Read by Angela Dawe
Length: 9 Hrs 15 Min
Genre: Gaslight Fantasy
Quick Thoughts: Agatha H and the Airship City is a wonderful tale that blends a unique and fascinating world with comfortable tropes and recognizable character creating the perfect canvas for a rollicking adventure. The story is full of uproarious humor, and clever dialogue that more than makes up for the sometimes confusing action and strangely developed romantic subplot. I really enjoyed my first trip into this world, and am quite looking forward to the next entry in this series.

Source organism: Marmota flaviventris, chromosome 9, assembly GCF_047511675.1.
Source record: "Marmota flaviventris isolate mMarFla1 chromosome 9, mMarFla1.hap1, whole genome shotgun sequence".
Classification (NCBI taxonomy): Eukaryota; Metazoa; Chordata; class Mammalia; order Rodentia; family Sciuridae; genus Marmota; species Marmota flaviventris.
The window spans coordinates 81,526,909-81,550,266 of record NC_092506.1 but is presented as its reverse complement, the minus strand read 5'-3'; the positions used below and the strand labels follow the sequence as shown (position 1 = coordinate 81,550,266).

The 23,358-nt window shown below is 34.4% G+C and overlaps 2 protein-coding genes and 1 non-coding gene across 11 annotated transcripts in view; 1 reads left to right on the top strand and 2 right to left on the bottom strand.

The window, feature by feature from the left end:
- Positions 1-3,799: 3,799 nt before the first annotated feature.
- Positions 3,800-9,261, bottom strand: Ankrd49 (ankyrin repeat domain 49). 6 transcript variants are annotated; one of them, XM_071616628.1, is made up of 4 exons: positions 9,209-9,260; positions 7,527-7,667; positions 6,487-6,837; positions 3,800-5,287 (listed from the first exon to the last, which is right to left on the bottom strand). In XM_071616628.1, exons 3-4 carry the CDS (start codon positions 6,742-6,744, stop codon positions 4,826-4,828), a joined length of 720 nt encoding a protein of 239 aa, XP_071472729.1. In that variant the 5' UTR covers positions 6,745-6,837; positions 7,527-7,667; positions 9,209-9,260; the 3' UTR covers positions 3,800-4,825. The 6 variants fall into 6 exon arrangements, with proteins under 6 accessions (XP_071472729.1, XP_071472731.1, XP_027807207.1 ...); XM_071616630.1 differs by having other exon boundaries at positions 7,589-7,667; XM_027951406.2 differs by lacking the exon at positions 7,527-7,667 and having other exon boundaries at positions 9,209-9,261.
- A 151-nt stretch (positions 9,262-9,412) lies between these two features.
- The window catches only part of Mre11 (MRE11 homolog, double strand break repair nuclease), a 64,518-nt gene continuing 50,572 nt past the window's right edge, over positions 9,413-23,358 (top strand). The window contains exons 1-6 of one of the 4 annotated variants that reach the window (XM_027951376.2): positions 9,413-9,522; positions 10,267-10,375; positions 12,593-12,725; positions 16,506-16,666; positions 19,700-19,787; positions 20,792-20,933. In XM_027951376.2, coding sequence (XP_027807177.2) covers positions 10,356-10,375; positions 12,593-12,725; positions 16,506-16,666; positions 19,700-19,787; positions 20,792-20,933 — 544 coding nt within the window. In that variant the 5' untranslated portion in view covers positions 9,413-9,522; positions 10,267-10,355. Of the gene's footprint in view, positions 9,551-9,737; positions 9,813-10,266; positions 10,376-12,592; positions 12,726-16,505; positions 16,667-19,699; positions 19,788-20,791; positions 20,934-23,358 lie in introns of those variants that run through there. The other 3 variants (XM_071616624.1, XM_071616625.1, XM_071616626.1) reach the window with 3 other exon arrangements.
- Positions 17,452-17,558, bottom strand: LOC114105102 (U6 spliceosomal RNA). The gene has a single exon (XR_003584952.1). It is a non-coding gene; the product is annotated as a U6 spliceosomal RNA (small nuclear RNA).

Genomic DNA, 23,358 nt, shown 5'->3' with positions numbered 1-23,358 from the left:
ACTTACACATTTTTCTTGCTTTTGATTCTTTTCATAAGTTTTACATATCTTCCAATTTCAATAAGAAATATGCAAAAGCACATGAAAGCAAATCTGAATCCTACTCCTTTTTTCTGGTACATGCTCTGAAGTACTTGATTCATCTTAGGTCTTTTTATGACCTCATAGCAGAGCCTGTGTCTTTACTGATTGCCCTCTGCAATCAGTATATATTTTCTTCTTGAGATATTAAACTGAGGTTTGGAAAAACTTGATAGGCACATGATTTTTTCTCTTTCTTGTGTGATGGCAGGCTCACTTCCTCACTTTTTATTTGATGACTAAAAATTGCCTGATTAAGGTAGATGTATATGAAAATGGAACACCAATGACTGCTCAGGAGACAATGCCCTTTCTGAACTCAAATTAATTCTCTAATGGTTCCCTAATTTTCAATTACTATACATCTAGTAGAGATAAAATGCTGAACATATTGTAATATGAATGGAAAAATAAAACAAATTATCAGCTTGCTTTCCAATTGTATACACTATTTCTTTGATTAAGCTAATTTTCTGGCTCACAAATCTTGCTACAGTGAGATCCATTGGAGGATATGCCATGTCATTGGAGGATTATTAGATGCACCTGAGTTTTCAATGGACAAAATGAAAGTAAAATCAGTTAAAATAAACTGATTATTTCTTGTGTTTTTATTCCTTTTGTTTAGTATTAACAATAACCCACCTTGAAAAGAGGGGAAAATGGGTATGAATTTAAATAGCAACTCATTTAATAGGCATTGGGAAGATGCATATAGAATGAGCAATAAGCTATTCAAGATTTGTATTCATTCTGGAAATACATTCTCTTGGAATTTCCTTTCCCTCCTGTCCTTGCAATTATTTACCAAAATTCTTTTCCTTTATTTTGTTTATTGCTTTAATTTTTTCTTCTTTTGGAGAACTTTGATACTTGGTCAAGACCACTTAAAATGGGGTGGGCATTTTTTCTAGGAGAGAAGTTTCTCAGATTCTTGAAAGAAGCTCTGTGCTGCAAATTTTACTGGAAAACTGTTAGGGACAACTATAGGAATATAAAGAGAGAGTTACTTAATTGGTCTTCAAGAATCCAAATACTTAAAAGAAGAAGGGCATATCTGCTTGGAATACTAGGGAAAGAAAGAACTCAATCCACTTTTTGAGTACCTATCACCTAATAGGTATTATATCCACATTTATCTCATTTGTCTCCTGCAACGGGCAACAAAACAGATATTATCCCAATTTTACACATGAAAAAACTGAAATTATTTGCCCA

At this point in my life, I haven’t been blessed with children and being that I am closer to 40 than I am to 37, well, it’s not something I see happening. That being said, I think I would be a good father. I know I would go to elaborate means to make sure my child has the best upbringing. Case in point, I think developing a sense of self esteem is important. Every child should feel special. So, one day, I’d like to adopt a child. I would then gather my resources and move to a country with a monarchy. I would tell my child tales, stories of fallen kings, and great betrayals. I will tell of rumored heroes and a prophecy that one day a descendent will rise to restore order to the kingdom. Some times, late at night, I would wake my child up, telling them we need to leave now, not to ask any questions, just gather your things and hurry. I would give my child an archaic piece of jewelry, perhaps a ring or broach, and tell them never to lose it. Every time the royal family is mentioned, I would make cryptic comments under my breath, about how their crimes will one day be repaid. I would hide old maps, strange trinkets and journals written in old languages around the house, and purposely avoid any questions about them, quickly locking them away whenever my child notices them. And, when they get old enough, I would get drunk one night, and ramble about how their parents would be so proud, then fall asleep in my own filth. The next day, I would have myself arrested by the royal police, screaming at my child to run, to find the old wizard and take him the ring or locket, that he would know what to do. This, of course, would make my child feel special, like every child should.